#29: Visit and photograph the Ships’ Graveyard at Purton COMPLETED

Why it’s on the list: I read about the Ships’ Graveyard at Purton, Gloucs in one of the Guardian’s supplements, possibly the Secret Britain one. LOng ago some old boats were deliberately beached to shore up the eroding shoreline and since then more boats have been left there as they reached the end of their useful life. There are now the remains of 81 vessels, in various states of decay. It sounds like  fascinating place that I would love to visit. There are some “official” tours at weekends and also some archaeology activity weekends, all sounds good fun.

How/when I’ll judge this task to be completed: When I have visited the site, taken some photos and put them in a Flickr set.



While my Flickr set uploads I’ll tell you a bit about Purton and the Ships’ Graveyard … for I have completed this task and visited!

In 1909 some semi-redundant wooden sailing boats were deliberately beached near the village of Purton in a bid to shore up the banks of the Gloucester and Sharpness Canal, which runs adjacent to the River Severn. This was the beginning of the Ships’ Graveyard and over the next 50 years 81 boats, barges and ships were abandoned at Purton. Sadly the site was not owned by anyone which meant that vandalism was rife, with people stealing the wooden decking for house renovations and firewood – some people even used parts of the boats to have alfresco barbecues on the river banks. In  2008 The Friends of Purton was formed, and this group set about trying to preserve the remains of the ships. The “Graveyard” – also known as the Purton Hulks -is of huge archaeological interest and many of the ships have been identified; the Friends have positioned name plaques near the remains of those boats, and have found sponsors for each one.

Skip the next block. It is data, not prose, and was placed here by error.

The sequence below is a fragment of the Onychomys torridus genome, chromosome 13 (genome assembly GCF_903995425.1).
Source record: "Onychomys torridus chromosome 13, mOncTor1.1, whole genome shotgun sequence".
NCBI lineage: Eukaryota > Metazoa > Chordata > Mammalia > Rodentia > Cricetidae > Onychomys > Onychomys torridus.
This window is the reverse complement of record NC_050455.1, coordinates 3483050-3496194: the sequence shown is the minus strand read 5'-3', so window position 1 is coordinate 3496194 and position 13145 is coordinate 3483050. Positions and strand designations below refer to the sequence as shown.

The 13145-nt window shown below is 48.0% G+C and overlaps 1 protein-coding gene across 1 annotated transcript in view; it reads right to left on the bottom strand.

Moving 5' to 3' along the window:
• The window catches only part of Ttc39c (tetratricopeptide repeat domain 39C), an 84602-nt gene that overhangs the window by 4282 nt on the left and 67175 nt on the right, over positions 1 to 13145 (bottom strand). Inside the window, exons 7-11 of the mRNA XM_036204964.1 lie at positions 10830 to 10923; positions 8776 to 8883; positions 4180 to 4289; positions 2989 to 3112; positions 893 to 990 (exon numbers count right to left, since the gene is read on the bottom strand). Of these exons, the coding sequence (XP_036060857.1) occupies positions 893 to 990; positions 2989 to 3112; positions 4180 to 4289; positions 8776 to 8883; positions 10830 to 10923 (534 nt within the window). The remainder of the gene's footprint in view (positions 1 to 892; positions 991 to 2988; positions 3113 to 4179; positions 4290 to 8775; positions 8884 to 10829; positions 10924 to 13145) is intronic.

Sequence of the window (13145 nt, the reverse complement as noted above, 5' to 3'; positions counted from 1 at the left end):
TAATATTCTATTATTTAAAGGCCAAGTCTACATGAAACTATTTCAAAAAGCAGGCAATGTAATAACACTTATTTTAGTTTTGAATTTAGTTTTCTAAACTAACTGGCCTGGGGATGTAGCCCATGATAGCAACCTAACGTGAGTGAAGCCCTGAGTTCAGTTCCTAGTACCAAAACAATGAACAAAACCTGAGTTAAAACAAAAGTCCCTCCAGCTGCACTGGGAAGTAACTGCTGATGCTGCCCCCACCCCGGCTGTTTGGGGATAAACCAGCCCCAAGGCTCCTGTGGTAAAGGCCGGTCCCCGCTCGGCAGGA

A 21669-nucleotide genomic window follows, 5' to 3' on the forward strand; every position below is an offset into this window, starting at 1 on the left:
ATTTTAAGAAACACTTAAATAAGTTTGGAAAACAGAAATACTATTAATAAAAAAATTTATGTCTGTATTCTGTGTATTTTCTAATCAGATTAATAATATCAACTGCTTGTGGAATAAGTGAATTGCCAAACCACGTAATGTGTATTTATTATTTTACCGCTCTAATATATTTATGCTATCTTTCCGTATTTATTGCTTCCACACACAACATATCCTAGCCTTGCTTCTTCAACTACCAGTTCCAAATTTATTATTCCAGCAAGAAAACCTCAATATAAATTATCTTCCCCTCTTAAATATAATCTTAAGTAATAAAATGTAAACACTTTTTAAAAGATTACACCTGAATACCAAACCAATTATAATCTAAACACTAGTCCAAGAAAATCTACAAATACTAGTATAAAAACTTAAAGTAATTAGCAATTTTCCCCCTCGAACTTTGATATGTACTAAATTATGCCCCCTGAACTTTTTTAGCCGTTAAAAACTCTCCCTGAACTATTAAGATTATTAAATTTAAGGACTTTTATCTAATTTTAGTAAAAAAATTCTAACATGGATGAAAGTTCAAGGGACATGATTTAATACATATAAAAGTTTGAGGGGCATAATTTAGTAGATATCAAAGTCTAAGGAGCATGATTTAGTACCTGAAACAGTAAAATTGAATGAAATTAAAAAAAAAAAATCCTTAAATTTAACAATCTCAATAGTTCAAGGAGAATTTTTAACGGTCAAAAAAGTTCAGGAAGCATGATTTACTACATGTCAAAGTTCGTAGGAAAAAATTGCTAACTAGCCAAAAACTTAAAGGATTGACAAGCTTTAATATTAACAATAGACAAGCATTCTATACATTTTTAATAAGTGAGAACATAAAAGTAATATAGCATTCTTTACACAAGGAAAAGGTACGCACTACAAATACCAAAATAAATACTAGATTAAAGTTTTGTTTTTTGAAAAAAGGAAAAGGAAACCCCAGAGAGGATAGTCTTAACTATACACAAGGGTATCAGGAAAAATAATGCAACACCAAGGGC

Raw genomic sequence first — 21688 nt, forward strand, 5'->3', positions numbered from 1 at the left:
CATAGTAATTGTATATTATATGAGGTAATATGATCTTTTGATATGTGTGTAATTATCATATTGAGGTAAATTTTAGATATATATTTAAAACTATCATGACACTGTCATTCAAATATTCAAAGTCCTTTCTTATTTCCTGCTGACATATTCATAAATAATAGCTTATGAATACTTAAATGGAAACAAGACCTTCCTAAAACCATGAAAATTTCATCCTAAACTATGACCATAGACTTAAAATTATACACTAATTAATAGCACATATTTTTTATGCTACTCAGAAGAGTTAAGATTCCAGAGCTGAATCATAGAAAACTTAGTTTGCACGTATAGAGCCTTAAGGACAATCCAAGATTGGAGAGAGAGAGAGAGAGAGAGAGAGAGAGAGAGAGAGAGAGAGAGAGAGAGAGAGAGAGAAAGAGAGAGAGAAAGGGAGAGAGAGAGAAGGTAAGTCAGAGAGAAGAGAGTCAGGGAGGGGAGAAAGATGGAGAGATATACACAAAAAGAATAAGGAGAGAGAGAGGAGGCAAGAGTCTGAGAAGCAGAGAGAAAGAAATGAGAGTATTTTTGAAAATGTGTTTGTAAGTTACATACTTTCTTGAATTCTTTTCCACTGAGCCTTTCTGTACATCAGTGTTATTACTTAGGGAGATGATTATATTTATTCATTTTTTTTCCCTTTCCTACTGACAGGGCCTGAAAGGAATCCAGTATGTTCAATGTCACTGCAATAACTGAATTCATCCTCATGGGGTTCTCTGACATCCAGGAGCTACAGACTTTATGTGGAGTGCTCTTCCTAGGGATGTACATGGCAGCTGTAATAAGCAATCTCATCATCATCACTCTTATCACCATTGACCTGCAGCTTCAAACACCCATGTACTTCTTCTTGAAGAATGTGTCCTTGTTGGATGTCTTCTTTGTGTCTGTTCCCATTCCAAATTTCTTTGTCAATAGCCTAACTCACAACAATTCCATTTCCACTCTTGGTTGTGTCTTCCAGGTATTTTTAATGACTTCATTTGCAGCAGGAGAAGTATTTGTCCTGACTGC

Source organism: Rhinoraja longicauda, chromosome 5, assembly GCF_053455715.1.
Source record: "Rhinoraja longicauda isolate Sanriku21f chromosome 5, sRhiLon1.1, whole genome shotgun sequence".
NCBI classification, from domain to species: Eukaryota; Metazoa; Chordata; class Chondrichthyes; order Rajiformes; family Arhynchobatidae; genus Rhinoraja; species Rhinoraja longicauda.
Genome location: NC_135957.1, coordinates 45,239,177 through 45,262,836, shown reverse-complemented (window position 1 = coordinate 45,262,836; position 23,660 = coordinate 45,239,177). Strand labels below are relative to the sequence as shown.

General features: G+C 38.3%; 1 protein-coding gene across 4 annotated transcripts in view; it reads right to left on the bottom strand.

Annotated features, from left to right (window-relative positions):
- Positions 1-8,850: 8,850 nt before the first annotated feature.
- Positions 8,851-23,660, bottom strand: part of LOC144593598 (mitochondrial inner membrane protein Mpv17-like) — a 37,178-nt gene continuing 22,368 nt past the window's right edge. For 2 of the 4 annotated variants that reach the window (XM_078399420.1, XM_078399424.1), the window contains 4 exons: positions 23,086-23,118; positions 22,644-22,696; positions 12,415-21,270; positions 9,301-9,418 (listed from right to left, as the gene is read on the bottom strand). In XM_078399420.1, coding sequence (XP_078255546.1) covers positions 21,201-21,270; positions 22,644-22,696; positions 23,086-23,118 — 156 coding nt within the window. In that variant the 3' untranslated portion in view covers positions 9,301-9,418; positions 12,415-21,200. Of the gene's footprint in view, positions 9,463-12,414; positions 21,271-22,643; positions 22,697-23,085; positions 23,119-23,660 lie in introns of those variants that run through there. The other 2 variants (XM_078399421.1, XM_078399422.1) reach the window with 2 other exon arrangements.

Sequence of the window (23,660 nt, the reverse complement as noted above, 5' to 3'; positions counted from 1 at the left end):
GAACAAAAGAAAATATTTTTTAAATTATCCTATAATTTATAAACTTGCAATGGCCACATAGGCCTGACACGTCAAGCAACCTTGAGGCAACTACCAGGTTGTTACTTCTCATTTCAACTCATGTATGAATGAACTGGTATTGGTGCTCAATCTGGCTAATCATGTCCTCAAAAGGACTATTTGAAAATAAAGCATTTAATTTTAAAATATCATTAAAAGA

We arrived at Purton not really sure what to expect, despite having seen photos of the Graveyard online. As we walked along the canal towards to start of the site, I was concerned that I would be disappointed, that there wouldn’t really be anything much to see. That wasn’t the case at all.

Our first “find” was a 68ft ship called Envoy which was one of the first to be beached. We thought it was really high up the bank, but later we found another part of a boat at shore level and, having looked at the Friends of Purton website, I think it’s probably all part of the same boat. Considering the boat is wooden, and has been there since 1909, it’s amazing just how much of it remains.

We then walked along the path and discovered some much larger, more solid boats …. these were concrete barges. Now I’ve never heard of such a thing (apparently they were used for mounting floating homes or rigs on) but there were half a dozen jutting out of the river bank. We climbed on one, walked along the edge, peered into the hull and were very impressed.

We continued walking along the bank and there was boat after boat after boat. I’m no boat expert so I can’t tell you what was what, but there seemed to be boats of all shapes and size. Some are partially constructed still and the shape is clear to see; others are merely a stump of wood, the rest of the boat having been taken by vandals or buried in the silt. A couple still have the boat name visible on the back, and one even has some blue and red paint on the hull.

There were quite a few people around but the place has an eerie atmosphere. In some ways it’s quite sad to see all these old boats in their various states of disrepair; in other ways it’s good to see that they were put to use long after their seafaring days were over.

After spending a couple of hours exploring the river bank taking photos we sat down and looked out over the Severn Estuary and enjoyed the peace and quiet. I loved our trip to Purton, and I’m hoping we can go back again, perhaps in winter when the vegetation will have died back and there may be more remains visible.

More photos on Flickr

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